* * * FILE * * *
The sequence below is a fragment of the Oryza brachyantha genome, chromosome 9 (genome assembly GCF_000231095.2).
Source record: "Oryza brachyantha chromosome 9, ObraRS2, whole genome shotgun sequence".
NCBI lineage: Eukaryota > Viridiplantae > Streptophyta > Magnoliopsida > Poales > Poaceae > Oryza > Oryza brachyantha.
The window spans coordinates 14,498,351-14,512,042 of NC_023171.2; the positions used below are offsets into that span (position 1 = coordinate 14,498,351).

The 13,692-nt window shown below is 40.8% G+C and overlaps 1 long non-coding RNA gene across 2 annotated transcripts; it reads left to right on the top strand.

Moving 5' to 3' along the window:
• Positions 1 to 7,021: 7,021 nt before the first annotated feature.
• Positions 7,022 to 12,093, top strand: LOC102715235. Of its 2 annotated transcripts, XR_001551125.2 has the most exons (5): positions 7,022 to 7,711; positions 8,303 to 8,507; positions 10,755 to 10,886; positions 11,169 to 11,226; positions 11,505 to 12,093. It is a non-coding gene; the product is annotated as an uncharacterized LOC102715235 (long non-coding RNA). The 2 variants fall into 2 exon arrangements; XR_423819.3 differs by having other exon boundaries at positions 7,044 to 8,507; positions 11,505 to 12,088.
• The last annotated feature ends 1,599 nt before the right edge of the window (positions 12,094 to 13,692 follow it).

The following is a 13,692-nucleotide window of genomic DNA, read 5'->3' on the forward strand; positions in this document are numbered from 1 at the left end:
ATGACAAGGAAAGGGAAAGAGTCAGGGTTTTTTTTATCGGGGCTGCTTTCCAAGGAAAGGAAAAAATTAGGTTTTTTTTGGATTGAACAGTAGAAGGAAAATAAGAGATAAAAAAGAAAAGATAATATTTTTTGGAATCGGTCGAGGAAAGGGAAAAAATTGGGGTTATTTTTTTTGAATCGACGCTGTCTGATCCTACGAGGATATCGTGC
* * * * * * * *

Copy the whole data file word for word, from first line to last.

The sequence below is a fragment of the Oryza brachyantha genome, chromosome 9 (genome assembly GCF_000231095.2).
Source record: "Oryza brachyantha chromosome 9, ObraRS2, whole genome shotgun sequence".
NCBI lineage: Eukaryota > Viridiplantae > Streptophyta > Magnoliopsida > Poales > Poaceae > Oryza > Oryza brachyantha.
The window spans coordinates 14,498,351-14,512,042 of NC_023171.2; the positions used below are offsets into that span (position 1 = coordinate 14,498,351).

The 13,692-nt window shown below is 40.8% G+C and overlaps 1 long non-coding RNA gene across 2 annotated transcripts; it reads left to right on the top strand.

Moving 5' to 3' along the window:
• Positions 1 to 7,021: 7,021 nt before the first annotated feature.
• Positions 7,022 to 12,093, top strand: LOC102715235. Of its 2 annotated transcripts, XR_001551125.2 has the most exons (5): positions 7,022 to 7,711; positions 8,303 to 8,507; positions 10,755 to 10,886; positions 11,169 to 11,226; positions 11,505 to 12,093. It is a non-coding gene; the product is annotated as an uncharacterized LOC102715235 (long non-coding RNA). The 2 variants fall into 2 exon arrangements; XR_423819.3 differs by having other exon boundaries at positions 7,044 to 8,507; positions 11,505 to 12,088.
• The last annotated feature ends 1,599 nt before the right edge of the window (positions 12,094 to 13,692 follow it).

The following is a 13,692-nucleotide window of genomic DNA, read 5'->3' on the forward strand; positions in this document are numbered from 1 at the left end:
ATGACAAGGAAAGGGAAAGAGTCAGGGTTTTTTTTATCGGGGCTGCTTTCCAAGGAAAGGAAAAAATTAGGTTTTTTTTGGATTGAACAGTAGAAGGAAAATAAGAGATAAAAAAGAAAAGATAATATTTTTTGGAATCGGTCGAGGAAAGGGAAAAAATTGGGGTTATTTTTTTTGAATCGACGCTGTCTGATCCTACGAGGATATCGTGC